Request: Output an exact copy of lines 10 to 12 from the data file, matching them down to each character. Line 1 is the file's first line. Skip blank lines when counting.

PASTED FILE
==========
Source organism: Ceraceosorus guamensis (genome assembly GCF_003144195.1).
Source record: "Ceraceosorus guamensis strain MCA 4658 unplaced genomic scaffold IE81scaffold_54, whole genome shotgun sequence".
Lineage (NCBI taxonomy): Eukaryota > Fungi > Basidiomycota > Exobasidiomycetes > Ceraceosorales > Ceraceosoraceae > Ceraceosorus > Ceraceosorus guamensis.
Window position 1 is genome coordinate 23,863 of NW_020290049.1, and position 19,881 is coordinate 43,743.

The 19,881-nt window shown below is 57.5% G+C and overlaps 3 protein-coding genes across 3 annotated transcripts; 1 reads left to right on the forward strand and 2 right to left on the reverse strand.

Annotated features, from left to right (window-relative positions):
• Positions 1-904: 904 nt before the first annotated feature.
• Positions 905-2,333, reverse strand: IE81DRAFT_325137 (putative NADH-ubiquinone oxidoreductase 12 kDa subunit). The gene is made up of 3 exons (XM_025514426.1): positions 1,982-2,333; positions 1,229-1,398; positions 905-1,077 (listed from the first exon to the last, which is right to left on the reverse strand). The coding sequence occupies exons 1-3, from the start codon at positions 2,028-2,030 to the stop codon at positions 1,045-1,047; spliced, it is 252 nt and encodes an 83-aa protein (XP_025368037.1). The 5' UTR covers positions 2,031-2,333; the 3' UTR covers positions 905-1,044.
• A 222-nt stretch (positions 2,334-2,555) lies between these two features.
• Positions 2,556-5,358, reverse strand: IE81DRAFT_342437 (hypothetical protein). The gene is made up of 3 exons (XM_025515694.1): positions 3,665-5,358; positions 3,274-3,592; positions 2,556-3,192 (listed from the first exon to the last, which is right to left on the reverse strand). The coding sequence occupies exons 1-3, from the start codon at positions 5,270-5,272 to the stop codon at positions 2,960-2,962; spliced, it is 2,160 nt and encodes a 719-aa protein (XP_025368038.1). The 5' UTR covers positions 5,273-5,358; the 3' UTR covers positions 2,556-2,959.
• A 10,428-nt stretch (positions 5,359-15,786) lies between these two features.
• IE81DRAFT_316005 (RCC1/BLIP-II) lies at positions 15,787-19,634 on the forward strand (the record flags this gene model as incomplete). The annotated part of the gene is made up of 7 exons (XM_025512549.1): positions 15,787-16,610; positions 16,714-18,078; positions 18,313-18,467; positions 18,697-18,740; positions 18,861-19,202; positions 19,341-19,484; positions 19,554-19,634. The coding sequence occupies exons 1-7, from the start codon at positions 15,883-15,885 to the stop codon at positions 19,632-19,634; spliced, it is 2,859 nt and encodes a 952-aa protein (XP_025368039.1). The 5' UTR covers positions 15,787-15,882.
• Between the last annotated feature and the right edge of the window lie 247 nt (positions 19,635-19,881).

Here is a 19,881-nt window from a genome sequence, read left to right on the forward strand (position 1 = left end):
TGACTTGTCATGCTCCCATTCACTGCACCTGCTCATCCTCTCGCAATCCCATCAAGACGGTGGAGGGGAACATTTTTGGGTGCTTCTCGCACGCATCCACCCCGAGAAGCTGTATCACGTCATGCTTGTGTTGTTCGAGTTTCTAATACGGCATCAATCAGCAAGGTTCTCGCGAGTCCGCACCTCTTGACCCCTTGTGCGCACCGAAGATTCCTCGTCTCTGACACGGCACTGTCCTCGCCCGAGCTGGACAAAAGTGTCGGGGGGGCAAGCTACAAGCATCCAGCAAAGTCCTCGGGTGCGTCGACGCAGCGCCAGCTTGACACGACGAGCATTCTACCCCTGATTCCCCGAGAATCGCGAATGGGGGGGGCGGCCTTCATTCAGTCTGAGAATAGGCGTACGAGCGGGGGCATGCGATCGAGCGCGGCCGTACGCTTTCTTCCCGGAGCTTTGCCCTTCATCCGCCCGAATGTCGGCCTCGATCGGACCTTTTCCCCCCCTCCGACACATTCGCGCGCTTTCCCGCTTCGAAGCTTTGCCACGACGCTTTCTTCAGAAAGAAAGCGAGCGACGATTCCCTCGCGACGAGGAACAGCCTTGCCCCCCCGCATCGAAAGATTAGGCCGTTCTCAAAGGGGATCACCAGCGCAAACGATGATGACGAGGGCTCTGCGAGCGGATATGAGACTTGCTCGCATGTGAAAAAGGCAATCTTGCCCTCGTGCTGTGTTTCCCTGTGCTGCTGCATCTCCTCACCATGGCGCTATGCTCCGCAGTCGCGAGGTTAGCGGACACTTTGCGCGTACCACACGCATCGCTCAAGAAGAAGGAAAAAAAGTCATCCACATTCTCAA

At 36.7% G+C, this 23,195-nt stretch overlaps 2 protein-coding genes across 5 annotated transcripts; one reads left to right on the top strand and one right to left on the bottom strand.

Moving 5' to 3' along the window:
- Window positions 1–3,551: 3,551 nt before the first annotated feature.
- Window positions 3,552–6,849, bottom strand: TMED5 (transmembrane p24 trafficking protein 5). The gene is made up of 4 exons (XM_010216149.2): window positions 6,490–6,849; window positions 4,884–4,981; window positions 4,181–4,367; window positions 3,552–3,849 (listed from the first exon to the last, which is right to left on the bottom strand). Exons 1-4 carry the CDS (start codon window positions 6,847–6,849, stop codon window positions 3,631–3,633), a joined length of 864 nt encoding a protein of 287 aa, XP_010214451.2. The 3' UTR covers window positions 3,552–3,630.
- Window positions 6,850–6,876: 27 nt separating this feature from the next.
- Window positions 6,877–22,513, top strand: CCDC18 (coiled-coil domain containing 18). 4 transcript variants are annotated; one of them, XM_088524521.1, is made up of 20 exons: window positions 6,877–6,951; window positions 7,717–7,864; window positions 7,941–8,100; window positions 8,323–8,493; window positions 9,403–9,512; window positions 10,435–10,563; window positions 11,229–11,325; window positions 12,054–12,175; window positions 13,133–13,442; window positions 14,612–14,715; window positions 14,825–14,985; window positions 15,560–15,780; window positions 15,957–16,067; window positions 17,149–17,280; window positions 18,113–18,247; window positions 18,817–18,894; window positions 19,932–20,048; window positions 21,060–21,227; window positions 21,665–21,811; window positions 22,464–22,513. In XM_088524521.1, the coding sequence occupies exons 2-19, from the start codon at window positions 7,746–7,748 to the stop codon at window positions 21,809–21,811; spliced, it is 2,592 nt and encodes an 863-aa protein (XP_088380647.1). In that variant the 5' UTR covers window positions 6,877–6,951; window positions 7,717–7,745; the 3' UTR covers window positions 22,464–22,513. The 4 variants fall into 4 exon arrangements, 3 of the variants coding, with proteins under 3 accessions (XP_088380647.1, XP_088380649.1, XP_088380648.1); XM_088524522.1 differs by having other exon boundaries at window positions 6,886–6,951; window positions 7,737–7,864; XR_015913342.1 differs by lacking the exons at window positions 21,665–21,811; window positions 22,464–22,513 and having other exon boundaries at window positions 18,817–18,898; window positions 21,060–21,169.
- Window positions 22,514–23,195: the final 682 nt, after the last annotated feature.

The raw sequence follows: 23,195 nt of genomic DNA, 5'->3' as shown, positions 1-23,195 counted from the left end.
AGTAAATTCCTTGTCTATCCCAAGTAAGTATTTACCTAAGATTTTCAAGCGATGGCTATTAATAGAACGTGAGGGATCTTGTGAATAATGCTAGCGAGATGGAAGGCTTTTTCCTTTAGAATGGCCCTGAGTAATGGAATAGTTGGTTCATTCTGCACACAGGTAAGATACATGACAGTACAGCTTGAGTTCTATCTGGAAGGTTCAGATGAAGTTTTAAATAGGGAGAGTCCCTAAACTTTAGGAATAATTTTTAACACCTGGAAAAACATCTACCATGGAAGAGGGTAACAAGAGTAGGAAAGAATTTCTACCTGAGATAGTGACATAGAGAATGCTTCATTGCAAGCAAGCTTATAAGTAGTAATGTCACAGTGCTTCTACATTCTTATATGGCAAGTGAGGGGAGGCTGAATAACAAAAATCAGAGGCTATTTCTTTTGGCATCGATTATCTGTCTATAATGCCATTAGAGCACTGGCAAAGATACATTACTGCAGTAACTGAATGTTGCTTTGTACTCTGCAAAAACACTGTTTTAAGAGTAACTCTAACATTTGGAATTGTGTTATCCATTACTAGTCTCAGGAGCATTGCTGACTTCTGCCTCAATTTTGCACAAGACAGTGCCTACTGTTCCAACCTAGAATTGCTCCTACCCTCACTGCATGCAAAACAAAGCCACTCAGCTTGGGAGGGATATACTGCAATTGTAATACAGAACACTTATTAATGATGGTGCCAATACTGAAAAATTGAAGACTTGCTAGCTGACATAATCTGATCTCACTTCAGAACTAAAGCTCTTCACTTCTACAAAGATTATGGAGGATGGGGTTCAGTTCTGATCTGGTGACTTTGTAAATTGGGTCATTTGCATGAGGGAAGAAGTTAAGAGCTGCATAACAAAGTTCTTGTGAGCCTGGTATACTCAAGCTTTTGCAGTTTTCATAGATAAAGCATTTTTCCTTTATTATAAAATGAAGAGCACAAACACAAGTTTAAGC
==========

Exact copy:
• Positions 2,556-5,358, reverse strand: IE81DRAFT_342437 (hypothetical protein). The gene is made up of 3 exons (XM_025515694.1): positions 3,665-5,358; positions 3,274-3,592; positions 2,556-3,192 (listed from the first exon to the last, which is right to left on the reverse strand). The coding sequence occupies exons 1-3, from the start codon at positions 5,270-5,272 to the stop codon at positions 2,960-2,962; spliced, it is 2,160 nt and encodes a 719-aa protein (XP_025368038.1). The 5' UTR covers positions 5,273-5,358; the 3' UTR covers positions 2,556-2,959.
• A 10,428-nt stretch (positions 5,359-15,786) lies between these two features.
• IE81DRAFT_316005 (RCC1/BLIP-II) lies at positions 15,787-19,634 on the forward strand (the record flags this gene model as incomplete). The annotated part of the gene is made up of 7 exons (XM_025512549.1): positions 15,787-16,610; positions 16,714-18,078; positions 18,313-18,467; positions 18,697-18,740; positions 18,861-19,202; positions 19,341-19,484; positions 19,554-19,634. The coding sequence occupies exons 1-7, from the start codon at positions 15,883-15,885 to the stop codon at positions 19,632-19,634; spliced, it is 2,859 nt and encodes a 952-aa protein (XP_025368039.1). The 5' UTR covers positions 15,787-15,882.